Wednesday 5th October 2011
On Monday, as planned, we took a look at Porto. Bill
and Jim, our American neighbours who had departed at 0700 that morning, saved us
a bit of time and research by handing us their Metro cards (same sort of idea as
an Oyster card) and explained how to put money on them, use them and where to
get off the tram in Porto. The half
hour ride cost € 1.40 and could scarcely have been easier.
Not really sure about Porto. It has to be said that it was a very hot
day and the city is very hilly.
But, parts of its centre are very run down – the Lonely Planet Guide
advises that this is because the young would rather move out into modern flats
than hole up in the gloomy narrow passageways which contain quite a lot of the
housing south of the centre and towards the Douro. Yes; it’s atmospheric and authentic but
you can see their point. However,
many of the blocks of flats we passed on the outskirts of the city would score
few points for imagination or artistic merit. The city centre architecture is a mix of
colonial era magnificence juxtaposed with corrugated iron and everything
in-between - all living cheek by jowl.
The R Douro is fairly busy with tourist boats – many of which are large,
rather crude, motorized imitations of Viennese gondolas. The river itself looked pretty murky and
one of the reasons we chose not to berth there (but, rather, in Leixoes) was
that the pilot book advised that it carries the untreated sewage of the city and
several crew have become ill handling lines. Not really on our agenda! Looking across the river, over lunch, we
thought about visiting some of the port caves on the opposite bank. Here were many familiar names –
Sandeman, Croft, Cockburn, Graham, blah, blah. But, it was much too hot to think about
tasting port – or carrying any quantity of it uphill to the Metro.
Cheek by Jowl – Washing and Sat Dishes
Colonial Era Baroque?
Anyway, been there now; done that.
Back to Leixoes for a swim and a fairly early night in preparation for a
0600 reveille on Tuesday morning.
Again, little wind was promised and we had 70 NM to go to get to Figueira
da Foz that evening. We did manage
to hoist the mainsail around 1400 but it did little for us. Obviously, as we got to the last half
hour or so of the trip – at about 1600 – the wind picked up to a really quite
useful Force 5. But, by this time,
we were piloting our way into the Rio Mondego and trying to make sense of what
we saw compared with what was charted.
They’ve been playing around with the layout of the entrance in a fairly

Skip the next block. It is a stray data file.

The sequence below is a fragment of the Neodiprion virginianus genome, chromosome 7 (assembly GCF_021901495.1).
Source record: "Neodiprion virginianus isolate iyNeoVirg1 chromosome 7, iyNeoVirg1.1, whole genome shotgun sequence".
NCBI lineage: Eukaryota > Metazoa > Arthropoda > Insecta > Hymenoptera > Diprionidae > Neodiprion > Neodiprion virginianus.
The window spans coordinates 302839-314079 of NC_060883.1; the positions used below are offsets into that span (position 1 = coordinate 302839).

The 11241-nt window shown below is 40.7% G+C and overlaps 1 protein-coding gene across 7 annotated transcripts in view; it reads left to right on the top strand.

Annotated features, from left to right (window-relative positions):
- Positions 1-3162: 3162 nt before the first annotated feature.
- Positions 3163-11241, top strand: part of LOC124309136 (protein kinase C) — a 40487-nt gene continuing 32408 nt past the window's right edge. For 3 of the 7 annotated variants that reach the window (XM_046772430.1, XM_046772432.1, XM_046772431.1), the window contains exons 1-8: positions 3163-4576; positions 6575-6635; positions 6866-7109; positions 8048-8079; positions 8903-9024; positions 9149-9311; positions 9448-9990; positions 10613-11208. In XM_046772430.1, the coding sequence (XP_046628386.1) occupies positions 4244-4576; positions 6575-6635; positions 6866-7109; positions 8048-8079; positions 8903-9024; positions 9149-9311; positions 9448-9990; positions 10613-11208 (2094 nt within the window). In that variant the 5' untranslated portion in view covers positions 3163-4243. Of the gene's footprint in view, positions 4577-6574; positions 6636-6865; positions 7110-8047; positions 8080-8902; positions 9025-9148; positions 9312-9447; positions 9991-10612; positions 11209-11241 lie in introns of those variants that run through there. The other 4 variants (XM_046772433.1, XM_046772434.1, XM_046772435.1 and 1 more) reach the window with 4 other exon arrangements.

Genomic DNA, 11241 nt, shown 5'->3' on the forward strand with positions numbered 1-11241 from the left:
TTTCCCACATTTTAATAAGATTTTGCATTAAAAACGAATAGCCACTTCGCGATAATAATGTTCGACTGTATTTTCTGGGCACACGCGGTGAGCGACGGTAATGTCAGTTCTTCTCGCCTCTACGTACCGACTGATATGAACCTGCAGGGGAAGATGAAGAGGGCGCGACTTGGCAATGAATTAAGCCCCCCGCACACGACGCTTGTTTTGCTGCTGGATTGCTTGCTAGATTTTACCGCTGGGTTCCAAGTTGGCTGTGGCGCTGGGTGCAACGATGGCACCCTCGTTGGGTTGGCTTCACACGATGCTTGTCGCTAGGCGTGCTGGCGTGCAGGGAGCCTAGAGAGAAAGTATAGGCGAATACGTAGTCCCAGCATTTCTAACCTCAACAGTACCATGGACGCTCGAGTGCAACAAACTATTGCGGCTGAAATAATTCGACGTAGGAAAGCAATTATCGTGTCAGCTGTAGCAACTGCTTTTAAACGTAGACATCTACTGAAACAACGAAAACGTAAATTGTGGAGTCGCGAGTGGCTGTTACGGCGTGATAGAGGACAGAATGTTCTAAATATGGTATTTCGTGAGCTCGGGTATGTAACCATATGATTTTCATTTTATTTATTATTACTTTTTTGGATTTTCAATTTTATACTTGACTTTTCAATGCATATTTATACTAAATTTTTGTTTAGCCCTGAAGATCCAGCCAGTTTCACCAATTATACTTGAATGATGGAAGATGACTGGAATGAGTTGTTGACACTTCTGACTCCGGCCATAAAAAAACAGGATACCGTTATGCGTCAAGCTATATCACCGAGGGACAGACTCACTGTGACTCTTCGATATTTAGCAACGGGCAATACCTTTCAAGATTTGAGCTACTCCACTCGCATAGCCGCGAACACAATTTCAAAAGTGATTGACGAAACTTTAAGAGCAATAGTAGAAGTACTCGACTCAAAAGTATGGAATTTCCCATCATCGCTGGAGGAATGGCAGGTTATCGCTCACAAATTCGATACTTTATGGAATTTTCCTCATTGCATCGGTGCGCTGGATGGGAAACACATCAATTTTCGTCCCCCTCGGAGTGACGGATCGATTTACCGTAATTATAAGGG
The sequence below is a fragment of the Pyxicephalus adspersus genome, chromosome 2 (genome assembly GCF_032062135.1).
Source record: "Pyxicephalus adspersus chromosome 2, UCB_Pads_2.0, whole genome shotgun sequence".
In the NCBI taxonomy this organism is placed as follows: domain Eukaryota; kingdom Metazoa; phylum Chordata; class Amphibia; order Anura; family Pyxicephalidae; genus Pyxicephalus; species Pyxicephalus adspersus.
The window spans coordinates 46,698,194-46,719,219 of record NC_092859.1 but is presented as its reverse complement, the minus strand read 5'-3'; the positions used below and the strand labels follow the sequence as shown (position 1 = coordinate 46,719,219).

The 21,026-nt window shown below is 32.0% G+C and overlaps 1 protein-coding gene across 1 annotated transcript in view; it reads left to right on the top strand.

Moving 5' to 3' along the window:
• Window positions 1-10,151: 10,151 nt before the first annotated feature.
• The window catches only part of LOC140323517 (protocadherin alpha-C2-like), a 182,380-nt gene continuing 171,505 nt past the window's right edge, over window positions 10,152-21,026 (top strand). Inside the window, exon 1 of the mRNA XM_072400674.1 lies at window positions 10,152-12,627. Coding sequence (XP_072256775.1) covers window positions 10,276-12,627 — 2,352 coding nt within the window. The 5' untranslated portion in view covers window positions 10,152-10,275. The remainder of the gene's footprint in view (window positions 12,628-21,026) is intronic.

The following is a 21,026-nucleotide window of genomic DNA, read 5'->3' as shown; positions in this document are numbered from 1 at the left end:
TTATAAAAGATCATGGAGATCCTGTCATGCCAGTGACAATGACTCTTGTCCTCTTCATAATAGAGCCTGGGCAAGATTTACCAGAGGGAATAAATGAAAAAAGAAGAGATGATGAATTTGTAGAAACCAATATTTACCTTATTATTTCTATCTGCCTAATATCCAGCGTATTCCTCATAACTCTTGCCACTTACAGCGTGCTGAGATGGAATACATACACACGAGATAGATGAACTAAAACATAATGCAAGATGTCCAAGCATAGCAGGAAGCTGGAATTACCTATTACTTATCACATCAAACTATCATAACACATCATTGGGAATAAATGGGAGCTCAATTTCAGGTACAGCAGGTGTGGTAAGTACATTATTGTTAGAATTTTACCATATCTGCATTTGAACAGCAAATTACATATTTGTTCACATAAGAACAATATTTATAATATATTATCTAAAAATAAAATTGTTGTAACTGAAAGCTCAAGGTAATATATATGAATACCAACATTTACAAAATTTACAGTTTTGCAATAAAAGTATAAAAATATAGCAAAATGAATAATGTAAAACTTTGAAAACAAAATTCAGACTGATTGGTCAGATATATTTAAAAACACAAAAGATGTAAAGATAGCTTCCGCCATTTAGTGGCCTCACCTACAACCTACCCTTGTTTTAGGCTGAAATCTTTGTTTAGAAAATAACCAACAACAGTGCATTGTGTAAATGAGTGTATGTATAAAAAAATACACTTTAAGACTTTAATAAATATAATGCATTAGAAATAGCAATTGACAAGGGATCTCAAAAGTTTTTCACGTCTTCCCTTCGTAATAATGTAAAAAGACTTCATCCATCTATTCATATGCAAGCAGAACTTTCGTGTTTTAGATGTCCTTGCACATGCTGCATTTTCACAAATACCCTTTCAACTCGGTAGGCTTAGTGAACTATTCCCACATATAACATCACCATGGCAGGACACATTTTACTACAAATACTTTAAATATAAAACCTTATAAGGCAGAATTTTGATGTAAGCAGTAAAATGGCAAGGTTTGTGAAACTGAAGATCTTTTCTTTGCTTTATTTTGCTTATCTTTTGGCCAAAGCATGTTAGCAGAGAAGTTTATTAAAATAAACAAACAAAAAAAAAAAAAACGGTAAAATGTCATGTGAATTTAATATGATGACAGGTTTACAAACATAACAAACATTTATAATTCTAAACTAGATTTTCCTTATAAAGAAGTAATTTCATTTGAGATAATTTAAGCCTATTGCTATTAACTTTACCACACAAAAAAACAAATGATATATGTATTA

significant way and that information hasn’t quite made its way to the Navionics
digital chart. And, the paper chart
we have is too small a scale to be of any help here. Thankfully, the pilot book is.
As a marina, Fig da Foz works but it’s all rather thrown
together. The reception berth is
manned by the customs chap who does all the necessary paperwork and allocates
the berth. He’s helpful, if a bit
big on instruction and gesticulation, but presumably hasn’t done the necessary
government-run course to allow him to risk doing anything useful like handle a
line. The visitors’ berths are just
off the reception berth – though not connected to it. The marina office is at the other end of
the marina – 400 yards away. So,
again, no help to anyone trying to get a 47 foot boat alongside a 30 foot finger
pontoon in a cross wind. Carol
broke the first absolute rule of the marina by going swimming as she bridged the
gap between boat and short, wobbly pontoon (What gap? A couple of inches, maybe
– Ed). The boat was left to its own
devices for a minute or so as she was fished out – still, it must be said,
holding the mooring line in one hand whilst the other held a shoe (Shows a
proper sense of priorities – Ed).
Given the number of grey mullet in the harbour, surviving on God knows
what, an early hot shower seemed appropriate!
The reception arrangements appear to leave the marina
office man with not much to do in the office. Which means that ‘office hours’ and the
hours during which the office is actually manned do seem, at first encounter, to
be a bit at variance. The usual
facilities are functional and clean, if a bit basic. There is an excellent enclosed market
nearby and we’ll stock up there for the 100+NM trip tomorrow to Oeiras, just